You listened when you heard that you need to have a great web site, an active Facebook account, regularly tweet , keep up to date on LinkedIn , and maybe even start pinning away on Pinterest . All of a sudden, there’s a seemingly uncontrollable online presence that needs to be juggled. What do you do if you’re getting way too many emails, posts, or tweets to begin to respond to? Or worse, what if you’re getting nothing at all?
Managing the online presence of a business, whether you’re in rodent control or high end retail, is a full-time job. Literally. That’s why there are so many job descriptions looking for marketing or writing pros with online specialties.
When You Can’t Hire a Full-Time Pro
Most small businesses simply don’t have it in the budget to hire someone full-time to take care of online marketing. That doesn’t mean you need to start closing down accounts. However, take a good look at what’s serving you, what isn’t, and what could be done better. Maybe a certain site, like Pinterest, just doesn’t fit into your target demographic. Maybe there’s not enough time to regularly contribute high quality blog posts. If your staff is small and already juggling a big workload, it might be time to start trimming the fat.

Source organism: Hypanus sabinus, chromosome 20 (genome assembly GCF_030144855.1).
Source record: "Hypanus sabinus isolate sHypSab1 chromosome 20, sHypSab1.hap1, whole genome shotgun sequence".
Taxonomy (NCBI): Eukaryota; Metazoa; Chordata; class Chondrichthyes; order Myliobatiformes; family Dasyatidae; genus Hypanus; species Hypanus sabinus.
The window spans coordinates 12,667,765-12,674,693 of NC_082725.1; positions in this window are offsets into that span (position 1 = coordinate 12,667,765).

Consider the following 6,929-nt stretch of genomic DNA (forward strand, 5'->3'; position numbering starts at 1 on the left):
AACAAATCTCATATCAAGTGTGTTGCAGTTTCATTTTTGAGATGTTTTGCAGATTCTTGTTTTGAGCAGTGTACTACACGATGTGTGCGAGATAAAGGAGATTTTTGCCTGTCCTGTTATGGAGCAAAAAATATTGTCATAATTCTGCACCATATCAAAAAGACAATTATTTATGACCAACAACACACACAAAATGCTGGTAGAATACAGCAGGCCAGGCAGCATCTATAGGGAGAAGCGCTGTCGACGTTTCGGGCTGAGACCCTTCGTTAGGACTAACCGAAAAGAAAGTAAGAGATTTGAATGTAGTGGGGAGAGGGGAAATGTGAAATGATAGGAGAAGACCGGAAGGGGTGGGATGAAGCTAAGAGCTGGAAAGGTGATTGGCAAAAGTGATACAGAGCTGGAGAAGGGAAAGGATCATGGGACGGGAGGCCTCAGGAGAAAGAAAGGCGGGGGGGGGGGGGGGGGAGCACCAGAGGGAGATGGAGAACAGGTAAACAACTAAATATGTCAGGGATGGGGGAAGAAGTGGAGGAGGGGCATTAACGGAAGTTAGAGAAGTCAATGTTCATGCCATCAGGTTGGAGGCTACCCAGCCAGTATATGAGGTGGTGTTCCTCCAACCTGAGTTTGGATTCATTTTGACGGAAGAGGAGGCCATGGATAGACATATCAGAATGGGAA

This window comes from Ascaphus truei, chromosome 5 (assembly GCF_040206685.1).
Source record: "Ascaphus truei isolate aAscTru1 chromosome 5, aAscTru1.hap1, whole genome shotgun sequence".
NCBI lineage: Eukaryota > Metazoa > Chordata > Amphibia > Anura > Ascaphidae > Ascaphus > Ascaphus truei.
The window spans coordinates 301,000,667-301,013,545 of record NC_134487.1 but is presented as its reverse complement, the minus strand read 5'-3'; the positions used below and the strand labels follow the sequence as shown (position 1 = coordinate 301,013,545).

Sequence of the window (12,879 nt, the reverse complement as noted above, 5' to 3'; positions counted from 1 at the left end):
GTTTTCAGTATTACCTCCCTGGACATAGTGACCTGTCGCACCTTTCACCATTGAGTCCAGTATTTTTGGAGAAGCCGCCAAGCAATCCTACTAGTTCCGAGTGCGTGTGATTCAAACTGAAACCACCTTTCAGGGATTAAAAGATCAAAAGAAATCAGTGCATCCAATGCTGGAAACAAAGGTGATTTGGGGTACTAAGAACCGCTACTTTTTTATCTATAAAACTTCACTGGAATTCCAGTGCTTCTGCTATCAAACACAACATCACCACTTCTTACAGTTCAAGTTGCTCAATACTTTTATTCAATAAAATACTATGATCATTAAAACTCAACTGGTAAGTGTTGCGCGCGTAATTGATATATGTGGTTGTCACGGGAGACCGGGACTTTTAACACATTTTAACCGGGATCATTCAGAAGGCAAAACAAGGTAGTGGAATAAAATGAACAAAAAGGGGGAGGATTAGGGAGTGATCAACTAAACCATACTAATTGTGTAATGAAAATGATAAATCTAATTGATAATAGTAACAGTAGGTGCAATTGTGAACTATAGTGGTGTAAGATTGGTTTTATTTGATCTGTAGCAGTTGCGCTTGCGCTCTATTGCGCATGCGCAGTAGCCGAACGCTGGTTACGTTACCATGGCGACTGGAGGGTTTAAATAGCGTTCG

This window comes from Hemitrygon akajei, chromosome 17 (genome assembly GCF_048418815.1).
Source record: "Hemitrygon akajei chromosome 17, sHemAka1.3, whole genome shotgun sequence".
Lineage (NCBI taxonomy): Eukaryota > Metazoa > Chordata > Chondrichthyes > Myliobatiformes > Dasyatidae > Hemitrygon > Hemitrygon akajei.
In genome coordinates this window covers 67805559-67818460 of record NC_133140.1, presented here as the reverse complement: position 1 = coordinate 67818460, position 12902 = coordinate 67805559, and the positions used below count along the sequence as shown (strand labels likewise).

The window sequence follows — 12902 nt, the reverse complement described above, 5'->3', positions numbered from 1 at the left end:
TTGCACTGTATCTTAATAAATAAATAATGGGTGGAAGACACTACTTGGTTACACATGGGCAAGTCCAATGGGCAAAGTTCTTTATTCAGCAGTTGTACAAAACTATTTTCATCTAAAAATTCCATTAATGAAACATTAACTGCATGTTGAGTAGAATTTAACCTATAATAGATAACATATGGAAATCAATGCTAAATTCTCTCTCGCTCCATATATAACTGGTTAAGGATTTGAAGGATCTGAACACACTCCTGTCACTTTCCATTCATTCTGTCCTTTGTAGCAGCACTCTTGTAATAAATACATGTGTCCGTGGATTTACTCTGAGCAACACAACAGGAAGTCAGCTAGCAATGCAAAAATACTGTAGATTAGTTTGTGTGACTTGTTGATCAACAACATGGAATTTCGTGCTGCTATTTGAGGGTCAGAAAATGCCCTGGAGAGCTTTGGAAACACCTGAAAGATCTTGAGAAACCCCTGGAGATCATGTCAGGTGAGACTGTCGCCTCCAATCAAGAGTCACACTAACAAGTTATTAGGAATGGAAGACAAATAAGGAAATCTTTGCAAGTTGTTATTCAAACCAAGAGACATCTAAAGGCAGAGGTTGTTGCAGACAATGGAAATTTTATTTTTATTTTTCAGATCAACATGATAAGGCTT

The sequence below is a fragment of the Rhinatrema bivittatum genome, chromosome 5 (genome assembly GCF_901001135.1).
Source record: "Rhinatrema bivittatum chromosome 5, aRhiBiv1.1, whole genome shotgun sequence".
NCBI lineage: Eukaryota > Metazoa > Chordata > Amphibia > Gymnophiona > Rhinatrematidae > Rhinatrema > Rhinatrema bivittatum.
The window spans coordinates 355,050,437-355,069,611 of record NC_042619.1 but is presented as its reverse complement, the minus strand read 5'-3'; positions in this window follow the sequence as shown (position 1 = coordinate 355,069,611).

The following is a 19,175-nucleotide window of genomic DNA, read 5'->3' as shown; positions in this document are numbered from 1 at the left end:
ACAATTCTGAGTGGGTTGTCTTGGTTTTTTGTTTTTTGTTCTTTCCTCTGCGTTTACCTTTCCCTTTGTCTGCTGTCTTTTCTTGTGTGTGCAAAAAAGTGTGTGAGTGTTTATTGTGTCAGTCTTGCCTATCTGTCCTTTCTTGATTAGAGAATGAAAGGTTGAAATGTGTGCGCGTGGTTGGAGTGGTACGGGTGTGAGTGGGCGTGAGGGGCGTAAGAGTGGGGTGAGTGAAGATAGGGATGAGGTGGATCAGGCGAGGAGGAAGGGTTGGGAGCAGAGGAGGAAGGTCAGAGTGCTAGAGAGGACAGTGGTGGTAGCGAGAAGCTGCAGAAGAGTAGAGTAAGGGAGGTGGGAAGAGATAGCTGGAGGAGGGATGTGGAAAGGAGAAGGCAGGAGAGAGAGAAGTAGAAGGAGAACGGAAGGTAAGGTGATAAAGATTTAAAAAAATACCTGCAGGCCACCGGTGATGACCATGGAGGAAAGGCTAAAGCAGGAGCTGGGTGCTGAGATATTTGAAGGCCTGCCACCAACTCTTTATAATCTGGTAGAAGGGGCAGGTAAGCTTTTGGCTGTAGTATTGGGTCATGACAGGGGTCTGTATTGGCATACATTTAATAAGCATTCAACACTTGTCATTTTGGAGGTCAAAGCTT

What You DO Need
A well-developed web site and active Facebook page are the bare minimum. Keep in mind that the key words here are “well-developed” and “active.” A web site or Facebook page is completely useless if it is unattractive (ahem, you just aren’t getting enough hits). You may not have it in the budget to hire a full-time social media manager, but you need to find the cash to hire a high quality web developer. Take the time to really flesh out your Facebook page and start reaching out to potential customers or complementary businesses that are in a similar industry but are not your direct competitor.
Take it Seriously
Social media is, for many businesses, the new face of marketing – and it needs to be treated as such. You wouldn’t throw together a last minute campaign if you were in charge of the new TV spots for Coca Cola, would you? Of course not. The same care and time needs to be put into every social media and web avenue you have. It’s worth the effort to create a daily, weekly, monthly, and annual game plan for whoever is in charge of web presence (even if that’s you).
Schedule in time every single day to at least check in on Facebook. Check out all web presence weekly for any outdated information. Preferably update posts, Tweets, pins, and blogs daily. For Twitter, you can use a tool like TweetDeck to schedule posts ahead of time, and similar tools exist for other platforms. This should take one hour at the most unless a significant overhaul is needed. Make it a priority. One hour of your business day is all it should take to keep things under control.